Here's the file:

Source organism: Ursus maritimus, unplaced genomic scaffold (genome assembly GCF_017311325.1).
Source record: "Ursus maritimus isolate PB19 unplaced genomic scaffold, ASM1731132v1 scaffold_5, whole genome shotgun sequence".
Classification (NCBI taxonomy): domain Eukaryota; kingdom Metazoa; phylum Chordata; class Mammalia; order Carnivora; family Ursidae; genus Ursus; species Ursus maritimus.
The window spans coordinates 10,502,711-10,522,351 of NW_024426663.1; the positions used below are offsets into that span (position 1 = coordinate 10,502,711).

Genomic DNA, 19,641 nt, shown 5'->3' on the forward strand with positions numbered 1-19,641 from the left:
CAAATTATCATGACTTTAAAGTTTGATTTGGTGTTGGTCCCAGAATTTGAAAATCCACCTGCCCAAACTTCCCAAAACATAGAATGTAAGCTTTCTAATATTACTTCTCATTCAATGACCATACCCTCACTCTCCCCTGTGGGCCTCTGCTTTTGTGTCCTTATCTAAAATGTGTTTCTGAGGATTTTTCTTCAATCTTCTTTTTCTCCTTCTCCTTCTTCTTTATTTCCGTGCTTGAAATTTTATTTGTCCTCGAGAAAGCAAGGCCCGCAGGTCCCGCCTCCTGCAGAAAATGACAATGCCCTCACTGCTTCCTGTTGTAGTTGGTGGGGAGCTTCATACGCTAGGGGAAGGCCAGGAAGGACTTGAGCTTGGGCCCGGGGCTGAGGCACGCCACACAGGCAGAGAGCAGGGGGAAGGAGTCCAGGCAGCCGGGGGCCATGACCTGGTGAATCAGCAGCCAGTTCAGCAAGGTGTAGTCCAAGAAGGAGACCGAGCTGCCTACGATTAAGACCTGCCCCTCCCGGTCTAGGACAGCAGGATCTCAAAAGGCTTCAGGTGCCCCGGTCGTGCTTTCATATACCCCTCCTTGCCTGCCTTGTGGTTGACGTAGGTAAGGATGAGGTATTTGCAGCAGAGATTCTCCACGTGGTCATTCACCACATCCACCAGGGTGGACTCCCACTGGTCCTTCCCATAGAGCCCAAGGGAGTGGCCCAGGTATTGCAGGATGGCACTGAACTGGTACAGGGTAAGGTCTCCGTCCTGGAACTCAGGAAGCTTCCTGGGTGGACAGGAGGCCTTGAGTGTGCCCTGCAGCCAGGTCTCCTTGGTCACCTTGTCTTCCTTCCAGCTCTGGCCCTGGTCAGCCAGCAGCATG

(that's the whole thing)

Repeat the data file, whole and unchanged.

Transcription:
Source organism: Ursus maritimus, unplaced genomic scaffold (genome assembly GCF_017311325.1).
Source record: "Ursus maritimus isolate PB19 unplaced genomic scaffold, ASM1731132v1 scaffold_5, whole genome shotgun sequence".
Classification (NCBI taxonomy): domain Eukaryota; kingdom Metazoa; phylum Chordata; class Mammalia; order Carnivora; family Ursidae; genus Ursus; species Ursus maritimus.
The window spans coordinates 10,502,711-10,522,351 of NW_024426663.1; the positions used below are offsets into that span (position 1 = coordinate 10,502,711).

Genomic DNA, 19,641 nt, shown 5'->3' on the forward strand with positions numbered 1-19,641 from the left:
CAAATTATCATGACTTTAAAGTTTGATTTGGTGTTGGTCCCAGAATTTGAAAATCCACCTGCCCAAACTTCCCAAAACATAGAATGTAAGCTTTCTAATATTACTTCTCATTCAATGACCATACCCTCACTCTCCCCTGTGGGCCTCTGCTTTTGTGTCCTTATCTAAAATGTGTTTCTGAGGATTTTTCTTCAATCTTCTTTTTCTCCTTCTCCTTCTTCTTTATTTCCGTGCTTGAAATTTTATTTGTCCTCGAGAAAGCAAGGCCCGCAGGTCCCGCCTCCTGCAGAAAATGACAATGCCCTCACTGCTTCCTGTTGTAGTTGGTGGGGAGCTTCATACGCTAGGGGAAGGCCAGGAAGGACTTGAGCTTGGGCCCGGGGCTGAGGCACGCCACACAGGCAGAGAGCAGGGGGAAGGAGTCCAGGCAGCCGGGGGCCATGACCTGGTGAATCAGCAGCCAGTTCAGCAAGGTGTAGTCCAAGAAGGAGACCGAGCTGCCTACGATTAAGACCTGCCCCTCCCGGTCTAGGACAGCAGGATCTCAAAAGGCTTCAGGTGCCCCGGTCGTGCTTTCATATACCCCTCCTTGCCTGCCTTGTGGTTGACGTAGGTAAGGATGAGGTATTTGCAGCAGAGATTCTCCACGTGGTCATTCACCACATCCACCAGGGTGGACTCCCACTGGTCCTTCCCATAGAGCCCAAGGGAGTGGCCCAGGTATTGCAGGATGGCACTGAACTGGTACAGGGTAAGGTCTCCGTCCTGGAACTCAGGAAGCTTCCTGGGTGGACAGGAGGCCTTGAGTGTGCCCTGCAGCCAGGTCTCCTTGGTCACCTTGTCTTCCTTCCAGCTCTGGCCCTGGTCAGCCAGCAGCATG